Dear Claire: What Happens to a House in a Divorce?
Navigating Real Estate Transactions During Divorce: Considerations and Strategies
There are many ways to address dealing with a house in the midst of a divorce, and if you need a reference for a divorce attorney feel free to contact me. Whether the divorce is cordial or not, you’ll want to be sure to get the best legal advise possible.
If the divorce is cordial – you’re working it out, sitting down with a mediator and generally going to figure it out yourselves – you want to try to sell the house before for the divorce is filed. This ends up being a cleaner process for all parties involved. (We’ll address the alternative in the next paragraph). Through those initial negotiations maybe one person gets 75% and the other person gets 25%. Maybe it’s an easy 50/50 split. The house is often the most valuable asset that you own and getting that figured out as quickly as possible, is usually the most ideal scenario, otherwise the process could be more drawn out.
If you do not sell the house prior to proceeding with the divorce, it, along with everything else, has to be in a line item and could potentially be a longer process and more costly. This is my understanding, as I’m not a divorce attorney, so you should definitely hire divorce attorney. The line itemization process involves addressing all common assets and relationships – what’s going to happen with the primary house, the second vacation home, what’s going to happen with the kids? etc. And why this matter is that for the instance that both people get lawyers and the divorce is filed, most of the assets are temporarily frozen. And again, this is my understanding, as there’s a bunch of nuances that I don’t know about, because I’m not going a divorce the attorney. In essence, nothing can happen until you work out all those details of how everything is divided. Those details might be to agree to a 50/50 split on assets and then working out all the other stuff like the custody arrangement and childcare. But the thing that you need to know that you should always ask somebody (like a divorce attorney) about is how quickly can this process to be done? Is important to you to have the money from the house to be able to live, rent a new apartment, or buy another property? All of those things need to be considered before you go out and just quickly file for divorce because it sets things in motion that cannot easily be taken back.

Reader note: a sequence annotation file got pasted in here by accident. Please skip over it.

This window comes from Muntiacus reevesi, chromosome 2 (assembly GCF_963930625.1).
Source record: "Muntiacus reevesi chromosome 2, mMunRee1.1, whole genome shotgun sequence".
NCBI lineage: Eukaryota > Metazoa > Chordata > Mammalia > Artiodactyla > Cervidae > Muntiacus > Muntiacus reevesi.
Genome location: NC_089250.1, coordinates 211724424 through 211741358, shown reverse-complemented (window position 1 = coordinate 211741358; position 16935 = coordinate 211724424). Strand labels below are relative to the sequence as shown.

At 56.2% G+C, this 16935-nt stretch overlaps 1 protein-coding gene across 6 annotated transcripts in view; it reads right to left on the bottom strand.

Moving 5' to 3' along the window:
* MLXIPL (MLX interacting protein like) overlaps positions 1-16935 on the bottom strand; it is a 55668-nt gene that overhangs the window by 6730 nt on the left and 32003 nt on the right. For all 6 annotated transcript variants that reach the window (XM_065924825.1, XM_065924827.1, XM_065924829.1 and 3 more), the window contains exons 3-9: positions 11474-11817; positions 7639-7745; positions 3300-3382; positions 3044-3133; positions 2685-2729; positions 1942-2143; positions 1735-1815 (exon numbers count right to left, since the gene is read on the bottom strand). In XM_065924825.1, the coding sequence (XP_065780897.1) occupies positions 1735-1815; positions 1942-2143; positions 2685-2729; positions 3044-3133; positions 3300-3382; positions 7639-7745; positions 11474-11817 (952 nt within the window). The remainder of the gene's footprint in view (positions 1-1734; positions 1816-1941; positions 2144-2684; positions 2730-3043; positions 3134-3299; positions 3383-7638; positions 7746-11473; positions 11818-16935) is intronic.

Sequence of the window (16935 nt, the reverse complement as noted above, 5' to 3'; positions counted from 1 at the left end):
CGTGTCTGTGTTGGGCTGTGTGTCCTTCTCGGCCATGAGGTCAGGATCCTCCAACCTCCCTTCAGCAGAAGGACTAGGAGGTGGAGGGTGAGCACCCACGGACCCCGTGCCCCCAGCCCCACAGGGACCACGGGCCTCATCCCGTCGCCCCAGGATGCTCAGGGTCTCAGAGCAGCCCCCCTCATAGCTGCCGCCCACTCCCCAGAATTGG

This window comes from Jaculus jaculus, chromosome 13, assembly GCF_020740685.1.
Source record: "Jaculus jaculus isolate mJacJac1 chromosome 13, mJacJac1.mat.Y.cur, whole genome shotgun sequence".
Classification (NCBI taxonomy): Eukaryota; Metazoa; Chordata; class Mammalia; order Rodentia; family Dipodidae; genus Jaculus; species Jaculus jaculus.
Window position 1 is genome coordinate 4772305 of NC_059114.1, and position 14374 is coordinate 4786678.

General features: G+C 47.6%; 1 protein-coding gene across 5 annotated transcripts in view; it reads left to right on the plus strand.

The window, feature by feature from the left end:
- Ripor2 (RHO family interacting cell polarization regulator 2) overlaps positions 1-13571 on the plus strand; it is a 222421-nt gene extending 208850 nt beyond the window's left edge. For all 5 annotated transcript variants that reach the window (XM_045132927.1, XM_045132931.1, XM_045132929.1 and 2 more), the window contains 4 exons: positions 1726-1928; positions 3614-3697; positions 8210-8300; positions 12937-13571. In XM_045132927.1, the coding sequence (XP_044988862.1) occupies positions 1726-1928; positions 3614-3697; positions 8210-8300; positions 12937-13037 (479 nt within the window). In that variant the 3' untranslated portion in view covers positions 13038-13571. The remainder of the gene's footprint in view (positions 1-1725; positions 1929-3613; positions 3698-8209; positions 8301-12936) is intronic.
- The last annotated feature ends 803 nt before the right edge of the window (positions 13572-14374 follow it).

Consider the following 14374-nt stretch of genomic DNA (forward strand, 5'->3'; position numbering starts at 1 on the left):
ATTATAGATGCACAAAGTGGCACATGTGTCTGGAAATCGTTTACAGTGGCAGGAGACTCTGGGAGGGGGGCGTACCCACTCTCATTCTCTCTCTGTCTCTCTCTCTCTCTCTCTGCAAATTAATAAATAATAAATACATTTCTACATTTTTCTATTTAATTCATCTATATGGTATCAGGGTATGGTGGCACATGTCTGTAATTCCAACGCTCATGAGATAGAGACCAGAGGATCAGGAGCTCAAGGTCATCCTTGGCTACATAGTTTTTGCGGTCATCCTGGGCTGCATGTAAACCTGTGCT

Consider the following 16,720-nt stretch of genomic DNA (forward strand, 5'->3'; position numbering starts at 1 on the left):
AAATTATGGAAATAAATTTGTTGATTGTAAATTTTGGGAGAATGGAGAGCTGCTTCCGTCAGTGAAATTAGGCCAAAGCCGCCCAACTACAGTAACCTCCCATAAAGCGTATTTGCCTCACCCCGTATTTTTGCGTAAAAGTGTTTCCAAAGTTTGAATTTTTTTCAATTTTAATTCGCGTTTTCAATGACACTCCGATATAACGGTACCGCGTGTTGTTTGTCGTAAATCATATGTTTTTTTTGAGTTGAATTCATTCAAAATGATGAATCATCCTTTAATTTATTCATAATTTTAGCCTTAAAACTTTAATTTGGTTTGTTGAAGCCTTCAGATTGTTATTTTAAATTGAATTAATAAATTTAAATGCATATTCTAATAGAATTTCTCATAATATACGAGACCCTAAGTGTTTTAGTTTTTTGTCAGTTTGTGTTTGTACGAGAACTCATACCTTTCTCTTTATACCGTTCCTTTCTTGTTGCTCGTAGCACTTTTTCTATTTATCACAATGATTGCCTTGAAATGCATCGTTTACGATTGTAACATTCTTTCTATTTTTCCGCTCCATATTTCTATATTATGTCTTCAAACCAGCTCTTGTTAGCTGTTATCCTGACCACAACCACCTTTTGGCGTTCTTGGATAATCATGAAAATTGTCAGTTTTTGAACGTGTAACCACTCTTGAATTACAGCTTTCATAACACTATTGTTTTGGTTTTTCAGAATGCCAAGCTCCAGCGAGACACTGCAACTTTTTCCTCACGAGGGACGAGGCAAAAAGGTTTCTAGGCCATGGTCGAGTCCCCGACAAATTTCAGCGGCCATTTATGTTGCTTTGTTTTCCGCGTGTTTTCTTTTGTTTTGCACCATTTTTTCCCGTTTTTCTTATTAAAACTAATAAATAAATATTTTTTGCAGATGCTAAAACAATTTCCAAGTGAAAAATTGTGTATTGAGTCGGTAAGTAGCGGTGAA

I’ve talked to a lot of people recently that are doing no fault divorces through mediators in Portland. You can meet with a mediator and they help you work out all these details, which is incredibly helpful.
The big take away about real estate in general is that we can’t do anything that you can’t both agree on. So if you’re both on the title to the property, and you can’t agree on how the split goes, we can’t sell your house. The money and proceeds have to go somewhere once it’s finalized and we need to know from you where it goes, we can’t decide.
You need to address ahead of time is do we need this to happen soon? Do we want to wait? Can we work it out ourselves? Or Do we need somebody to help us? And can we make this a priority so that we can save other more complicated things, for instance, child custody arrangement for later?
As you can tell from this video, this is a very complicated subject so you want to consult with your CPA, your divorce attorney, of course, your real estate agent. I’m happy to participate in those conversations early so that you know what you’re getting involved in.
I hope you’re all staying safe and sane out there. If you have any questions that you would like me to comment on, comment below, I’d be happy to address them in the coming weeks. Take care and we’ll see you next week.
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